Congressman Ami Bera (CA-7) and Congressman Rodney Davis (IL-13) introduced a bipartisan resolution on Friday recognizing National Minority Cancer Awareness Week from April 15 to April 23 (H.Res. 154).
"As a doctor, I took an oath to provide all my patients with the best options available to them, but a disproportionate number of Americans remain underserved," said Bera. "Women, minorities, and lower income communities are not benefiting from the progress we've made in cancer prevention, screening, and treatment. During Minority Cancer Awareness Week, it's important for us to look at how we can improve these disparities and ensure everyone has access to lifesaving cancer treatments."
"Cancer touches every American family, regardless of race, zip code or economic status," said Davis. "Yet, despite incredible medical advancements in cancer treatments, too many minorities and other medically underserved populations are not seeing the benefits of this progress. Our goal for National Minority Cancer Awareness Week is to shine a light on these disparities and find ways to effectively bridge these dangerous gaps in health care."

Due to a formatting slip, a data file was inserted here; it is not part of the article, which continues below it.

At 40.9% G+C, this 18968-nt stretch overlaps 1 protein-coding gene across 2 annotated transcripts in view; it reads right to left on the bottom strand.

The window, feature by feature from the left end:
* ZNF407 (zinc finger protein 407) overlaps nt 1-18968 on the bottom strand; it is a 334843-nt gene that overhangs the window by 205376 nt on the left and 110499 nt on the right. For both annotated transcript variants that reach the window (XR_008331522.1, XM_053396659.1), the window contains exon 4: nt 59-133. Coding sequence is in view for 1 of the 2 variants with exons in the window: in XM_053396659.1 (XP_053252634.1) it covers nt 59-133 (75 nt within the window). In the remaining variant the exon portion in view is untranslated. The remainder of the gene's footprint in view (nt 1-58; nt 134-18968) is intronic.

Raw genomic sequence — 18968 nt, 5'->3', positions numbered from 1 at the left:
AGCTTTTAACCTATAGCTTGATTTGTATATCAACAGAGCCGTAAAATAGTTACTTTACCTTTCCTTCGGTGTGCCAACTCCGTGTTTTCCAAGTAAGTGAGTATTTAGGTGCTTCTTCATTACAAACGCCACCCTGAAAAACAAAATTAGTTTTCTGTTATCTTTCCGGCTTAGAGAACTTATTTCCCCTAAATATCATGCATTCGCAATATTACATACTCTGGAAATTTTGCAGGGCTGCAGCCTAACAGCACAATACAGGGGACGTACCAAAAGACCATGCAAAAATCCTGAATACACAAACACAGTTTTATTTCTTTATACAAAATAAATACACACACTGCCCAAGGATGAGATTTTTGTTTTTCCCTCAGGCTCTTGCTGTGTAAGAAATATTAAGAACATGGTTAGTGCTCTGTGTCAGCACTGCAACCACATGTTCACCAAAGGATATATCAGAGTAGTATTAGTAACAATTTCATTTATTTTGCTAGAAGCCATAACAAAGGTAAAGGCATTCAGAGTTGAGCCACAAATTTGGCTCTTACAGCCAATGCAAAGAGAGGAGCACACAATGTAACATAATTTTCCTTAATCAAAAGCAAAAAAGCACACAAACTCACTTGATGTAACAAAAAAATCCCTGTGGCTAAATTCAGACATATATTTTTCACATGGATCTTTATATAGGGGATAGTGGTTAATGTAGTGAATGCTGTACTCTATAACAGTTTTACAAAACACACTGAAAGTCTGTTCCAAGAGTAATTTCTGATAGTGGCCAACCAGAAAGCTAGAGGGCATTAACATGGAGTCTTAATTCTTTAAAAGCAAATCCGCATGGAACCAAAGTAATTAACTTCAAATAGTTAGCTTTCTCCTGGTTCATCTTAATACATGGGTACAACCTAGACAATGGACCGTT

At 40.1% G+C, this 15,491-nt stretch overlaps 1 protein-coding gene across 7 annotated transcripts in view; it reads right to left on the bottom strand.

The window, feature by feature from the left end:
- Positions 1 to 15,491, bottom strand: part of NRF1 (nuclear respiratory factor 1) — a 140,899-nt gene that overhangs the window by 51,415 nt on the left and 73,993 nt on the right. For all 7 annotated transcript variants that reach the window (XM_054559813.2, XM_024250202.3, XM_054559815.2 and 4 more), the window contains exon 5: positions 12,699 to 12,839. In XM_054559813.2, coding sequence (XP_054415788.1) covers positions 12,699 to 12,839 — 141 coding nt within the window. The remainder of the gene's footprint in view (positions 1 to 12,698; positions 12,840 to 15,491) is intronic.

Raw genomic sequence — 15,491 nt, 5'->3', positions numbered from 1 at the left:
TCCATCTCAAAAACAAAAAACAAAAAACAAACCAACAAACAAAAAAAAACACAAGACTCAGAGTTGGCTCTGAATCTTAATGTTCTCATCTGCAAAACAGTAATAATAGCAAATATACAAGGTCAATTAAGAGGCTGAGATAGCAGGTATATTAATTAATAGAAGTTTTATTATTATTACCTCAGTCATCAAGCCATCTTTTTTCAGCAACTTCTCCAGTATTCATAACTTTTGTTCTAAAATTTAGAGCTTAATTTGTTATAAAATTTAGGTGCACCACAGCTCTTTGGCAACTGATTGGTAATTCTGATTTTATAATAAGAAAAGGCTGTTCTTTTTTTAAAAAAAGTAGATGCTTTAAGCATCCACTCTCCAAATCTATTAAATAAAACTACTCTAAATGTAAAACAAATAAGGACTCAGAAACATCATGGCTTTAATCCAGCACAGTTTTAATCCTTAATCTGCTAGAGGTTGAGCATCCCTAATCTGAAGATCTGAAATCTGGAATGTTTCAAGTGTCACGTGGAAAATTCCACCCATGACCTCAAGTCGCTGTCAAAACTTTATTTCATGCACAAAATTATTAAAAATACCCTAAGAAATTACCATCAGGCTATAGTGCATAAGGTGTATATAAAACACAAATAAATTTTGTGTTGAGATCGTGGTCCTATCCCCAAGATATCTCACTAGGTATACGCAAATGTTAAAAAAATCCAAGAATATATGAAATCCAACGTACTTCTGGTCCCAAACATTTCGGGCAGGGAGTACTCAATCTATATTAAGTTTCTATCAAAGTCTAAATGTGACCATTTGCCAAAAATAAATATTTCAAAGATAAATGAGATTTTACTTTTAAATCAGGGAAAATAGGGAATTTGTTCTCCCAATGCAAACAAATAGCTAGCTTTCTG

Cancer is responsible for more than one in four deaths in the United States. This year, more than 1.6 million people will be diagnosed with cancer, and more than 500,000 people will die from the disease. While a great deal of progress has been made on treating cancer, minorities are less likely to benefit from these advances in medical care.
National Minority Cancer Awareness Week recognizes the need for continued medical research and public health education in order to encourage healthy behaviors and prevent cancer. In order to decrease the incidence of cancer in minority populations, it is essential to do more research into the underlying causes of cancer and encourage innovation in diagnosis and treatment.